Some folks who have departed the Church have done so not for doctrinal reasons but because of more personal experiences. Perhaps they had an argument with another member of the Church – clergy, religious or lay. Maybe they approached the Church with a pressing, personal need or problem and were turned away.
It’s instructive to recall the many personal encounters Jesus had – with the poor, the outcast, the sick, and the sinner. Jesus was always alert to and responsive to their situation. He was a listener, a counselor, a companion. And while he clearly challenged individuals to repent of their sin and to live a moral and upright life, his starting point was the human condition. In short, he was compassionate. And so must our evangelization be.

Finally, it seems to me that our evangelization in the world today has to be convincing, and by that I mean that we can effectively evangelize by our deeds as well as our words, by our actions as well as our axioms.

Pope Francis has certainly given us an example to consider.

The early days of his pontificate were marked by symbolic gestures that spoke of his desire for simplicity and humility in the Church – for example, the preferred simplicity of his attire, personal and liturgical; the personal phone calls he made; the fact that on the day after his election he stopped and paid his hotel bill; his decision to not reside in the Apostolic Palace but rather in the Domus Santa Martha.
I have to confess, when the media turned somersaults because the Pope paid his own hotel bill, I said to myself – and I think to a few others – “Big deal; I pay my own hotel bill all the time, and nobody cares.”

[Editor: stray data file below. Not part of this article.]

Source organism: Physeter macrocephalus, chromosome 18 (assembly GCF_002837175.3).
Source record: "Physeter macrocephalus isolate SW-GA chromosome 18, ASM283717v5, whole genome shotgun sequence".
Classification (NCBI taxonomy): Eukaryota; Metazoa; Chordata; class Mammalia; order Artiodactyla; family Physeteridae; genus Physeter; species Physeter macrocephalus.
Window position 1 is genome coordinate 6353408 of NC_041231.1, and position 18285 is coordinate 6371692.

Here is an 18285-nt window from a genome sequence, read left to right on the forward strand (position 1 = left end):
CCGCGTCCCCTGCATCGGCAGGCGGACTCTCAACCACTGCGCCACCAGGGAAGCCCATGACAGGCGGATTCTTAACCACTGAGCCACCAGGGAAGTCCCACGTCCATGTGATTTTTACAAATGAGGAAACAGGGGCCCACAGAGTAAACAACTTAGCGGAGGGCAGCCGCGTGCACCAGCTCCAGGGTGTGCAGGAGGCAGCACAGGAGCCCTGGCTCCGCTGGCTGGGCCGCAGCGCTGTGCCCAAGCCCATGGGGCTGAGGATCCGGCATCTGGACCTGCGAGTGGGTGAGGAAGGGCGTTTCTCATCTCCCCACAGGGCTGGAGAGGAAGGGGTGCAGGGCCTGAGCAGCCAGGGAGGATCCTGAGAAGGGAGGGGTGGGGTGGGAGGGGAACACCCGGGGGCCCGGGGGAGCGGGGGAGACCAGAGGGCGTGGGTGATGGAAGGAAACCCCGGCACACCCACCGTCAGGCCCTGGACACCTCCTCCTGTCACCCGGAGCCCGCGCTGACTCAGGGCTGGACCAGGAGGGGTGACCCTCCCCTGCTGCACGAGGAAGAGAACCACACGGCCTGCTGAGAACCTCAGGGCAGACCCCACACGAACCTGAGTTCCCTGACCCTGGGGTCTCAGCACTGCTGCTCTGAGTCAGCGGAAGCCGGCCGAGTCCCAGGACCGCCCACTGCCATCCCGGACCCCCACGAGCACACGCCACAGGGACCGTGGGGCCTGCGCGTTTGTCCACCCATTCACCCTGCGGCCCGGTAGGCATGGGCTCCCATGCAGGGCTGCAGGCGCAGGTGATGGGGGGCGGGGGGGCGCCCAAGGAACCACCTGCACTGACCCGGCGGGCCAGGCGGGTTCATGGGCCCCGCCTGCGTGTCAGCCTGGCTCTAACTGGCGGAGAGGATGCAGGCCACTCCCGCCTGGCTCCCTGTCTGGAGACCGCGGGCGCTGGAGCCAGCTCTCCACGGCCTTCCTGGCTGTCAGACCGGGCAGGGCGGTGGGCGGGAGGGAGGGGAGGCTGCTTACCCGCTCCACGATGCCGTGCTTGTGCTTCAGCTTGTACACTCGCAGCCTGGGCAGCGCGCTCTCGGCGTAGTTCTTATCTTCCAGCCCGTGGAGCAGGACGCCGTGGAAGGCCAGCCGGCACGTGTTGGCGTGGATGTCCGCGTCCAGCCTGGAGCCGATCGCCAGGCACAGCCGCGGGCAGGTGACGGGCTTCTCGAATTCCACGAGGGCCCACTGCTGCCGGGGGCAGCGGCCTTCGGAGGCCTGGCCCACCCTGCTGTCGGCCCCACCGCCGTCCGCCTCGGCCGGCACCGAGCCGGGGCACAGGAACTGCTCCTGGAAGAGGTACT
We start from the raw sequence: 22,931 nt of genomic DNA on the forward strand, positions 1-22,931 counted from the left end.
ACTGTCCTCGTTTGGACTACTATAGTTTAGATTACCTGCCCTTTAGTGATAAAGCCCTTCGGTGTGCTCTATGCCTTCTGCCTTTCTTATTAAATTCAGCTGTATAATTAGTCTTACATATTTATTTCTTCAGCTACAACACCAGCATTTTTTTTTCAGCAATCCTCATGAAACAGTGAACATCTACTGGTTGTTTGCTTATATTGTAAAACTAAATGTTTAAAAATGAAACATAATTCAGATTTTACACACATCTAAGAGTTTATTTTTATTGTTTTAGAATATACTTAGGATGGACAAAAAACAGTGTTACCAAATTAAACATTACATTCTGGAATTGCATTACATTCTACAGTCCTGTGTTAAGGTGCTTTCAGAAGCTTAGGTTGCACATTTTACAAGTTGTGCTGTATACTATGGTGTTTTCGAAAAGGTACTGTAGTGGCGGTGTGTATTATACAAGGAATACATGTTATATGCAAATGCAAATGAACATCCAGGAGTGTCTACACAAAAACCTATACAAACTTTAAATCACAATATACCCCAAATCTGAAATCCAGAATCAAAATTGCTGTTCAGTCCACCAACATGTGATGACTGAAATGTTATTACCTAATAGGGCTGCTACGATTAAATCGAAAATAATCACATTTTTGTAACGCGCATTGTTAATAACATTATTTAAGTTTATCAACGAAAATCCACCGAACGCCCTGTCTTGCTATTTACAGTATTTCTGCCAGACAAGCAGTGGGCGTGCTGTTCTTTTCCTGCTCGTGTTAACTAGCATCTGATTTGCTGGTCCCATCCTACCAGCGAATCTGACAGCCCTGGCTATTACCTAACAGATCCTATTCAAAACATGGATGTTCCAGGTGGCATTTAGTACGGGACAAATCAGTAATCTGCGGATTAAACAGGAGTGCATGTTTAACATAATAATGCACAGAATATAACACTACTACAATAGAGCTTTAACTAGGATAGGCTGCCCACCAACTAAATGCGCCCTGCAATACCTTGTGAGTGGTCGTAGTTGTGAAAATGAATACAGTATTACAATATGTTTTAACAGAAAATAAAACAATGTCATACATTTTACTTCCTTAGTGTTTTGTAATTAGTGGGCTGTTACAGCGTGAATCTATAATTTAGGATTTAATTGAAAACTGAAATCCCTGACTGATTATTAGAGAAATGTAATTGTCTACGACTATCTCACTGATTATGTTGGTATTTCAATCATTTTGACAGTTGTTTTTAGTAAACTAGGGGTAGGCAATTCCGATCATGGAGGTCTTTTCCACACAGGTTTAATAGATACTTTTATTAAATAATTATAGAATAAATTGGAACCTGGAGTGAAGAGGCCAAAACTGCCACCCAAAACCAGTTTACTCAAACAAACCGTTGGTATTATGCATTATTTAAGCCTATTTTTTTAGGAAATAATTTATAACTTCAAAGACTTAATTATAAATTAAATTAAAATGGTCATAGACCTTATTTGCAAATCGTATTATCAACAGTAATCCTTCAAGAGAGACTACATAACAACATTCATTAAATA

But it seems clear that while this simple approach is truly the Pope’s style, with or without the presence of cameras, he is also sending a message to the rest of the Church, especially its leaders.

But even beyond these simple symbols, we evangelize most effectively by our works of charity. In the works of education and health care, in the ministry of our homeless shelters, food pantries and soup kitchens, we serve Catholics and non-Catholics alike. We serve without asking for baptism certificates or parish registrations. We serve in the name of Christ and with the knowledge that in those we serve we encounter the real presence of Christ.

Effective evangelization is a combination of words and deeds. It is in our works of charity that our words are fulfilled, that we convince people of the authenticity of our message.

-+Bishop Thomas J. Tobin, Diocese of Providence,

 “Evangelization in a Secular Age”

Comments

  1. Nancy H C Ward :

    I like the point about being good listeners. So many have turned away because they are not heard, only judged because their story was unacceptable. Jesus welcomed sinners and so should we. How else can he express his love through us?

    • So do I, and the idea of how personal Jesus’ ministry was… it was a person-to-person encounter.